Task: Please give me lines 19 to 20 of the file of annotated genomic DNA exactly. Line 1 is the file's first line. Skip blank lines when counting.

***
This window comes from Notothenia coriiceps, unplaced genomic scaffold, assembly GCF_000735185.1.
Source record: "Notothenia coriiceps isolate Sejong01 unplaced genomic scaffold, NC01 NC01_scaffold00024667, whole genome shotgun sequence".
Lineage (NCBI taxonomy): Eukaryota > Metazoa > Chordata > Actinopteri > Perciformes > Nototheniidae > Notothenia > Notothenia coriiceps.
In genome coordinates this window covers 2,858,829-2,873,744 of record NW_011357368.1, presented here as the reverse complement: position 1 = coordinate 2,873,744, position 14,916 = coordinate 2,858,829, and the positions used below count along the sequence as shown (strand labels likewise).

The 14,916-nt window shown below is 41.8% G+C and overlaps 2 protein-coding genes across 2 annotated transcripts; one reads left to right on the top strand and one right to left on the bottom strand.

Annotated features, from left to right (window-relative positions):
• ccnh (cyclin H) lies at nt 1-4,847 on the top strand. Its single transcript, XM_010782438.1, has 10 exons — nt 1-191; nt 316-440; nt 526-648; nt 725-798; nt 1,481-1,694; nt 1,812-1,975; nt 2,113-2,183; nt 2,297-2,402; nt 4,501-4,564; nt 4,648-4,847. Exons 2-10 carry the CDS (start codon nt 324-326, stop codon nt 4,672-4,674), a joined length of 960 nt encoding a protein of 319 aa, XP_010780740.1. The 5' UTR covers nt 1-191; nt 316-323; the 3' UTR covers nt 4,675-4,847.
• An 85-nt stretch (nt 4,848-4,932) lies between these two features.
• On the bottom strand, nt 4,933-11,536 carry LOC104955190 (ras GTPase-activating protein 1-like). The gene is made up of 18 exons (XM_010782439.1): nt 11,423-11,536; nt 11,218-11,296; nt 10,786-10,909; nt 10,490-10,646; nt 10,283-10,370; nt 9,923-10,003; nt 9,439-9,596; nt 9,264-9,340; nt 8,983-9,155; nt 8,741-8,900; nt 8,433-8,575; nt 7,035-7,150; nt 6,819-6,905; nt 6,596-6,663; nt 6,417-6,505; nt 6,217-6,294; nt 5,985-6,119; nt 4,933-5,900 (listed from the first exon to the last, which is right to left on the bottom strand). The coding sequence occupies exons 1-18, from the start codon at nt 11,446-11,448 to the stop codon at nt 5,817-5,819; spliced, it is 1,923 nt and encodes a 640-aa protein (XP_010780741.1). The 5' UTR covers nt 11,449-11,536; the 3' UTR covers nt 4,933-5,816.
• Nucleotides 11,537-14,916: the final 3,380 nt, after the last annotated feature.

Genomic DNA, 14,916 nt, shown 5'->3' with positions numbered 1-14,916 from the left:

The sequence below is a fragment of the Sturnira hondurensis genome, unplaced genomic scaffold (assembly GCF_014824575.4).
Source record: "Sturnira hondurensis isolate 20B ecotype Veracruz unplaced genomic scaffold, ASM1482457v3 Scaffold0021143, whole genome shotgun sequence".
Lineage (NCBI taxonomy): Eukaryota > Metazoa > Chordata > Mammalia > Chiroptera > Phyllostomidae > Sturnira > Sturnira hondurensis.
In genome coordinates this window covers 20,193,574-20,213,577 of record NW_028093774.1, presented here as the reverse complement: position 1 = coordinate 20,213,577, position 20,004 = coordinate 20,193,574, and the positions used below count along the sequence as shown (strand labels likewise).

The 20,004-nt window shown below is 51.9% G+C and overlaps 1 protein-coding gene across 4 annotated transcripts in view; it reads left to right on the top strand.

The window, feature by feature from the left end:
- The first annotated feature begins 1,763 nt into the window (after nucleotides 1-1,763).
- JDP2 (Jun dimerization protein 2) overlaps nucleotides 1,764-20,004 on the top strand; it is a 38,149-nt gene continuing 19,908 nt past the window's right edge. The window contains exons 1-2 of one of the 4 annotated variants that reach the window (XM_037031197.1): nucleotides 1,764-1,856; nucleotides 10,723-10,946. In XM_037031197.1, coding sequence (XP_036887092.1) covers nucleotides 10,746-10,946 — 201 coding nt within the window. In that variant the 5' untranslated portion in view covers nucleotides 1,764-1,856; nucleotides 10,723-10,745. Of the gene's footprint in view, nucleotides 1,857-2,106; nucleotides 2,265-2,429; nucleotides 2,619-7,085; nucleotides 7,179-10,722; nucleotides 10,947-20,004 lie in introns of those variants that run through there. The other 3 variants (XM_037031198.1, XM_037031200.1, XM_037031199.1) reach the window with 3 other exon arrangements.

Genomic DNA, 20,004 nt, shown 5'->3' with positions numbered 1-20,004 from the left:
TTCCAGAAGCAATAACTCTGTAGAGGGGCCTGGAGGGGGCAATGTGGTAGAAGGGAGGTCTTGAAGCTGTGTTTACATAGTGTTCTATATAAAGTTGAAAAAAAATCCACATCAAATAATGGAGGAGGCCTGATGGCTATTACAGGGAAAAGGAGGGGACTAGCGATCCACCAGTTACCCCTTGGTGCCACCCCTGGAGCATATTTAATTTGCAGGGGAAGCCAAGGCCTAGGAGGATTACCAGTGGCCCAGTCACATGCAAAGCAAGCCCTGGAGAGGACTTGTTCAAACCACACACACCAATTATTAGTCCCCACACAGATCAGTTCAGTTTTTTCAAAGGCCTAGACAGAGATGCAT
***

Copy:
- JDP2 (Jun dimerization protein 2) overlaps nucleotides 1,764-20,004 on the top strand; it is a 38,149-nt gene continuing 19,908 nt past the window's right edge. The window contains exons 1-2 of one of the 4 annotated variants that reach the window (XM_037031197.1): nucleotides 1,764-1,856; nucleotides 10,723-10,946. In XM_037031197.1, coding sequence (XP_036887092.1) covers nucleotides 10,746-10,946 — 201 coding nt within the window. In that variant the 5' untranslated portion in view covers nucleotides 1,764-1,856; nucleotides 10,723-10,745. Of the gene's footprint in view, nucleotides 1,857-2,106; nucleotides 2,265-2,429; nucleotides 2,619-7,085; nucleotides 7,179-10,722; nucleotides 10,947-20,004 lie in introns of those variants that run through there. The other 3 variants (XM_037031198.1, XM_037031200.1, XM_037031199.1) reach the window with 3 other exon arrangements.

Genomic DNA, 20,004 nt, shown 5'->3' with positions numbered 1-20,004 from the left: